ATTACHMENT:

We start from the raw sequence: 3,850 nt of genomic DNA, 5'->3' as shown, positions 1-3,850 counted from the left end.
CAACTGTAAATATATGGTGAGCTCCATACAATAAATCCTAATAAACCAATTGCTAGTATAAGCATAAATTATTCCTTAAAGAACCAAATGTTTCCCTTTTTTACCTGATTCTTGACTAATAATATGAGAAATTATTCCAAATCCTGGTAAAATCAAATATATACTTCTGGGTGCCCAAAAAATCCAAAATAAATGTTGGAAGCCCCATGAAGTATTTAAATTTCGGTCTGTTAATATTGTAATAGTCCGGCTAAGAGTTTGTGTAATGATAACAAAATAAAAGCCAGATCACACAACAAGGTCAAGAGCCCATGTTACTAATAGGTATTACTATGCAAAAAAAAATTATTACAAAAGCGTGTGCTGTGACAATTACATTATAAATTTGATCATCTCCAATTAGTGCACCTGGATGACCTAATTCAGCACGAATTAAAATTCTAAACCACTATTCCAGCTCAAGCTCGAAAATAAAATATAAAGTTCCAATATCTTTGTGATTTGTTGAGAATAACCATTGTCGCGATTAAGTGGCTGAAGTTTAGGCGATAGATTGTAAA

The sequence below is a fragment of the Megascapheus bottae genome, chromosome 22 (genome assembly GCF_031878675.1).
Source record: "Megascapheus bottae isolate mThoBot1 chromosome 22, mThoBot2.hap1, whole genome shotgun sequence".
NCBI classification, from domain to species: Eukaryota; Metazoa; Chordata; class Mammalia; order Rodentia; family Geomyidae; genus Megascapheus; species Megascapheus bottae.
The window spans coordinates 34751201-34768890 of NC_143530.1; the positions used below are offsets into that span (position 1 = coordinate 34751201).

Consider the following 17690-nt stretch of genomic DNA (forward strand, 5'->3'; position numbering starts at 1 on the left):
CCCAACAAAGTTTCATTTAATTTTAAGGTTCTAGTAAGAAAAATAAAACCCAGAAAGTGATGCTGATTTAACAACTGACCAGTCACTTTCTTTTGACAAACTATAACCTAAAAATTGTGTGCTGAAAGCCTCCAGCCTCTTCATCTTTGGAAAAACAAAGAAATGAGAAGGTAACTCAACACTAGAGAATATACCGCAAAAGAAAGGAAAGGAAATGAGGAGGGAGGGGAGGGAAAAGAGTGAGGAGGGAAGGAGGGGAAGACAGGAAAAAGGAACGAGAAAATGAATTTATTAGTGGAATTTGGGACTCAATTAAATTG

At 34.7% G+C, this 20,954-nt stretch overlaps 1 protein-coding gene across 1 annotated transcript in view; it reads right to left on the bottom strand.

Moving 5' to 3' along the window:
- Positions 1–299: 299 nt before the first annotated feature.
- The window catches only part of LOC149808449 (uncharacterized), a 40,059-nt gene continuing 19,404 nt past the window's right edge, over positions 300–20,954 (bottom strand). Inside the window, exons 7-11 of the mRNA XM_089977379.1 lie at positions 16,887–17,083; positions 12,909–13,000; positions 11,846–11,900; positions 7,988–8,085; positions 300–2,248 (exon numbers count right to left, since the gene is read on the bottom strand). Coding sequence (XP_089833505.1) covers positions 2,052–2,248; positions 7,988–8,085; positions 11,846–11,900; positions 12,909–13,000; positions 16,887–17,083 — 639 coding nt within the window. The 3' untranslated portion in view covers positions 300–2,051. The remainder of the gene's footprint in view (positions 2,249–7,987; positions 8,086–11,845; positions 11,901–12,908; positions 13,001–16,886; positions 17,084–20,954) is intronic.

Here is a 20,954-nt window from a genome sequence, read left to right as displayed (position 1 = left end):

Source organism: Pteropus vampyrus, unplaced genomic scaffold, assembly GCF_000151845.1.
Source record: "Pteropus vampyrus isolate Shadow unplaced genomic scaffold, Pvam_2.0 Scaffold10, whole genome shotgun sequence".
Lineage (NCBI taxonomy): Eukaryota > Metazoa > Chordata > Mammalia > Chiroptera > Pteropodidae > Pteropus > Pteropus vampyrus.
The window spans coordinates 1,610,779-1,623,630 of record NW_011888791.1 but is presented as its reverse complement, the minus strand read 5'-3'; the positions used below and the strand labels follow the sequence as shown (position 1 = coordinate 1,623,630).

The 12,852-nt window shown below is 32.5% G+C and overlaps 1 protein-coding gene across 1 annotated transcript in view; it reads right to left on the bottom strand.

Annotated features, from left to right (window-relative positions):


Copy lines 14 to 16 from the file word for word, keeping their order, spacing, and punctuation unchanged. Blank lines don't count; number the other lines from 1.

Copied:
Source organism: Pteropus vampyrus, unplaced genomic scaffold, assembly GCF_000151845.1.
Source record: "Pteropus vampyrus isolate Shadow unplaced genomic scaffold, Pvam_2.0 Scaffold10, whole genome shotgun sequence".
Lineage (NCBI taxonomy): Eukaryota > Metazoa > Chordata > Mammalia > Chiroptera > Pteropodidae > Pteropus > Pteropus vampyrus.